Wednesday, May 04, 2011


On Monday, May 2nd, at about 22.05, my father passed away after almost one month on Intensive Care.

He was 77. He had some little troubles typically connected with his age, but was otherwise a healthy person. Four days before he was admitted to the hospital, he participated in the annual dinner event of his 'copains' at the Institut Technique in Ath, and was by all accounts the healthiest and most able of the group. Four days later he was on Intensive Care, only to leave it when he was not among the living anymore.

A complicated pattern of bladder and lung infections hinted at a possibly false lead to leukemia. On top of that, stomach bleedings, swallow problems and low blood pressure led to his gradual weakening. Perhaps too much attention went to the false lead, and the load his heart was subjected to was maybe given insufficient attention. If so, I think I cannot blame the doctors. I guess it was a very complicated pattern.

As it was, for one month, his heart tried to cope with the implications, often hovering around 140.

In the end it gave up the unequal battle.

There is a fine book to write about the tremendous personality of my father, but I just don't have the heart to write even a short essay. My mother, three sisters and I are devastated. I am devastated. Papa leaves a gaping hole in our lives, and I am frightful of my mother, his wife for 49 years, having to walk alone through that great house with all those memories assaulting her.

As gruesome as the experience is - this is actually the first huge personal loss I experience in my life - I can now better comprehend the pain and suffering of people losing loved ones not only to sickness or age but also in great natural disasters, blind terrorist attacks, or war.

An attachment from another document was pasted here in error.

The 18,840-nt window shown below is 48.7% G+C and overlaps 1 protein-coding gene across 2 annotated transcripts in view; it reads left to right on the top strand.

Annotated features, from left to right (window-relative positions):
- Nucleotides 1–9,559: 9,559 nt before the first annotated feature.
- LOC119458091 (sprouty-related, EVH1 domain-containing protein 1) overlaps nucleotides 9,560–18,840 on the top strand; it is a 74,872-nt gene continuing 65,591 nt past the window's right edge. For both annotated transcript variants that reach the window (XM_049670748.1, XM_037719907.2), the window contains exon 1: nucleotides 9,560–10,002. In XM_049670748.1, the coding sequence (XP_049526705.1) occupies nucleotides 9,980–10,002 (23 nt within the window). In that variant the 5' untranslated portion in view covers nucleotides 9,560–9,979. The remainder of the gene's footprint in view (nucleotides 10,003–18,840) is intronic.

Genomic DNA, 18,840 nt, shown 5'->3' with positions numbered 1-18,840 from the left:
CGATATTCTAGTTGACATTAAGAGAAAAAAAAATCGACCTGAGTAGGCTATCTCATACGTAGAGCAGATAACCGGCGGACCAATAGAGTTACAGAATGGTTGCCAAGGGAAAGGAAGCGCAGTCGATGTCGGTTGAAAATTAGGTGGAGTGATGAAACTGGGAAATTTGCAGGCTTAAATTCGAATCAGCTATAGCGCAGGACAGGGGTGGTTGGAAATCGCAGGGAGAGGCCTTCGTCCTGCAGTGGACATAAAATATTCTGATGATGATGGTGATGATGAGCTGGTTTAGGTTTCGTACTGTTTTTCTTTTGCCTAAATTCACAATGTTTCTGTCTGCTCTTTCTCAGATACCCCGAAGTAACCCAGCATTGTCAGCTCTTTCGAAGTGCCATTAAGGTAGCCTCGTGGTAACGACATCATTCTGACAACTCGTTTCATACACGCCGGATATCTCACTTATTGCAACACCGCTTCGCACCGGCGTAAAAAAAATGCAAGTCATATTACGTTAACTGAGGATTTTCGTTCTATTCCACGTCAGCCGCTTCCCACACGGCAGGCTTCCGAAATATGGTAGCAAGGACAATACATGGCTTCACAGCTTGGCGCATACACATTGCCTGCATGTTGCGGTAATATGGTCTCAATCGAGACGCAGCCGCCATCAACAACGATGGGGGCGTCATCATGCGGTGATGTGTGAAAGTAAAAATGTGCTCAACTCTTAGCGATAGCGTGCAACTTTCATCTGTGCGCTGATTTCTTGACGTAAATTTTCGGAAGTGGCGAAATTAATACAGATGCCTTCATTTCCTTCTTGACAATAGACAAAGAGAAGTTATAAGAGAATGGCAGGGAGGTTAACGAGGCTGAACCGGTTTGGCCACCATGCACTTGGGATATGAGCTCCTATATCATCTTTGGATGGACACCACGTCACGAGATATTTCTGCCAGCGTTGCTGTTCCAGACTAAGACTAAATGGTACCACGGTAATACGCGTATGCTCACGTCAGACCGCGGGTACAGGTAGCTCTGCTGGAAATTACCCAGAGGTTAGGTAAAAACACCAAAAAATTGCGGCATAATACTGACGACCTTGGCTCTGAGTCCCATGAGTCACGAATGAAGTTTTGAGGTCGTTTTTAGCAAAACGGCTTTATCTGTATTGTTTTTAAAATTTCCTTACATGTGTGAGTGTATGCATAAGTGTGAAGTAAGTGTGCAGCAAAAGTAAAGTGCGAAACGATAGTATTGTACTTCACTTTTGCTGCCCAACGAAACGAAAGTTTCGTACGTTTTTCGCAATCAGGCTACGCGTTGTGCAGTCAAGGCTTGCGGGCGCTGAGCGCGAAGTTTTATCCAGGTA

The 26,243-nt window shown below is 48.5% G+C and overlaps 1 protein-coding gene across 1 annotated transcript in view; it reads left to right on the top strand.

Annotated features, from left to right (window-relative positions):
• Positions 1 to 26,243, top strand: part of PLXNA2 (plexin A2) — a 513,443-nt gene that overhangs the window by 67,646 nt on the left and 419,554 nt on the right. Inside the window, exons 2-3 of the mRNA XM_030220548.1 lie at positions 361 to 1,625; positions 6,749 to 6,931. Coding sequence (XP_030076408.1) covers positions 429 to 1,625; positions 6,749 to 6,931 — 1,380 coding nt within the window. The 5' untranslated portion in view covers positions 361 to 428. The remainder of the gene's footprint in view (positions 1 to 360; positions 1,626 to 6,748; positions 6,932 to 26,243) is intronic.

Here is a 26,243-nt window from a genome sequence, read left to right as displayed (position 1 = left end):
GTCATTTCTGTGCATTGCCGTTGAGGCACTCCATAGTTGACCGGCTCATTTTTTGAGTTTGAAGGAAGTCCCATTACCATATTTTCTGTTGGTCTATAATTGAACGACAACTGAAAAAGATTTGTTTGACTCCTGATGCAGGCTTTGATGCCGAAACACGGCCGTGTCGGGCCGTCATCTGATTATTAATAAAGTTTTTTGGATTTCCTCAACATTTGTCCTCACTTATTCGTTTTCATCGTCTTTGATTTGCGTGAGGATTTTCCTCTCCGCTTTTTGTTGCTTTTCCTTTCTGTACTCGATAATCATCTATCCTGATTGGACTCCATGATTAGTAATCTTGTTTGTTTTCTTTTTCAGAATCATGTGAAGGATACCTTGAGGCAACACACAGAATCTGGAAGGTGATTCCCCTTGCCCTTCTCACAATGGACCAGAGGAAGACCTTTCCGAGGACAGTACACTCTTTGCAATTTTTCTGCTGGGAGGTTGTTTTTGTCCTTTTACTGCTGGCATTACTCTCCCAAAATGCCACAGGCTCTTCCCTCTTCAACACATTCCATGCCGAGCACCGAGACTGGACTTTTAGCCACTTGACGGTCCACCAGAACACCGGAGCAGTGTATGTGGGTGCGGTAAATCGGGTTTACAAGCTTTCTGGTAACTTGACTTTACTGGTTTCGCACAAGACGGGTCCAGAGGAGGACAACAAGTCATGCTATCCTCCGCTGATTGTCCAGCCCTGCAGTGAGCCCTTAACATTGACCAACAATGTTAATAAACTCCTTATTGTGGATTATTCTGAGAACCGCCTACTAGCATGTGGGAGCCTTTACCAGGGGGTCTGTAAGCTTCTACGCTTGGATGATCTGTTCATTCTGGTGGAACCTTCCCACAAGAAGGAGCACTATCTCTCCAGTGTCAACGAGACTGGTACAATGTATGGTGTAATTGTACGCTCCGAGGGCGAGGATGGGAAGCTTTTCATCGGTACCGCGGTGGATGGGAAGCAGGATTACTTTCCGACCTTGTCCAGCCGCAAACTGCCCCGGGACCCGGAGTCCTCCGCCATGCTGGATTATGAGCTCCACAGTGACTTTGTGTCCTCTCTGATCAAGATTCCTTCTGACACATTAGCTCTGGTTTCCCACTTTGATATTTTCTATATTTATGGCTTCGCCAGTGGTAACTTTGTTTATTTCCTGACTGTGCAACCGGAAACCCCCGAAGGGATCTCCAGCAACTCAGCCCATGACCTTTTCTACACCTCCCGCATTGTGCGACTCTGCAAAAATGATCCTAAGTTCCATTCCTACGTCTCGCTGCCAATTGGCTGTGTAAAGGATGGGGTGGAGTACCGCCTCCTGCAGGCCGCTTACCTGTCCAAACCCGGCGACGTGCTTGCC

I, who have always endorsed the current war, and will continue to do so, am now feeling the pain of families losing service members in battle. It brings once again home how precious life is.

My sisters and I owe my parents enormously. My mother and father litterally started from scratch and were able to give us uncomplicated and comfortable youths with the best education we could get.

I hope that in the coming days I may be able to put down at least a small testimony to my father's love for his family and offspring, his labour ethic and his dedication to his work, his general principles in life which were conservative, though he never used that term.

My father Herman was my Great Example. It is my task to continue to live cherishing the same values he, in fact, embodied.


"Yea, though I walk through the valley of the shadow of death, I will fear no evil: for Thou art with me; Thy rod and Thy staff they comfort me."
~ Psalm 23:4 ~

Rest in peace, dear papa. Your son.